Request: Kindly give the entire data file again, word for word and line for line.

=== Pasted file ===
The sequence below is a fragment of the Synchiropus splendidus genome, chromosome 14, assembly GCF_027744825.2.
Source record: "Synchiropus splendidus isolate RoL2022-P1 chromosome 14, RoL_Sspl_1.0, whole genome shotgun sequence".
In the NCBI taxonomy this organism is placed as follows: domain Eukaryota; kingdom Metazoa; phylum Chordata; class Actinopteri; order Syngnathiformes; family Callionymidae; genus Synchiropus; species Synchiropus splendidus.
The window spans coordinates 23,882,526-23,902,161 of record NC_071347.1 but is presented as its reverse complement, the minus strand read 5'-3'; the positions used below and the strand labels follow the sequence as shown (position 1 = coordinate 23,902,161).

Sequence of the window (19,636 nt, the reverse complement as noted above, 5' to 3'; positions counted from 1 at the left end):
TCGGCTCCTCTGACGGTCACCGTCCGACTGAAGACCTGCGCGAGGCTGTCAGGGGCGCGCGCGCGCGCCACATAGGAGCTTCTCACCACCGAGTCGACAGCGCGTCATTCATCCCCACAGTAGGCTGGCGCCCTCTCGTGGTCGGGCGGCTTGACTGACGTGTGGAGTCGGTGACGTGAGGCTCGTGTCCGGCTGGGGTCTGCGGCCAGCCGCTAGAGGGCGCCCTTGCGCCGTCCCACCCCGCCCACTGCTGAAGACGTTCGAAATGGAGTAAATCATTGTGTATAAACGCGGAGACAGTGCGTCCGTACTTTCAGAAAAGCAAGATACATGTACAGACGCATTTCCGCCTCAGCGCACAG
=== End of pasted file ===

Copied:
The sequence below is a fragment of the Synchiropus splendidus genome, chromosome 14, assembly GCF_027744825.2.
Source record: "Synchiropus splendidus isolate RoL2022-P1 chromosome 14, RoL_Sspl_1.0, whole genome shotgun sequence".
In the NCBI taxonomy this organism is placed as follows: domain Eukaryota; kingdom Metazoa; phylum Chordata; class Actinopteri; order Syngnathiformes; family Callionymidae; genus Synchiropus; species Synchiropus splendidus.
The window spans coordinates 23,882,526-23,902,161 of record NC_071347.1 but is presented as its reverse complement, the minus strand read 5'-3'; the positions used below and the strand labels follow the sequence as shown (position 1 = coordinate 23,902,161).

Sequence of the window (19,636 nt, the reverse complement as noted above, 5' to 3'; positions counted from 1 at the left end):
TCGGCTCCTCTGACGGTCACCGTCCGACTGAAGACCTGCGCGAGGCTGTCAGGGGCGCGCGCGCGCGCCACATAGGAGCTTCTCACCACCGAGTCGACAGCGCGTCATTCATCCCCACAGTAGGCTGGCGCCCTCTCGTGGTCGGGCGGCTTGACTGACGTGTGGAGTCGGTGACGTGAGGCTCGTGTCCGGCTGGGGTCTGCGGCCAGCCGCTAGAGGGCGCCCTTGCGCCGTCCCACCCCGCCCACTGCTGAAGACGTTCGAAATGGAGTAAATCATTGTGTATAAACGCGGAGACAGTGCGTCCGTACTTTCAGAAAAGCAAGATACATGTACAGACGCATTTCCGCCTCAGCGCACAG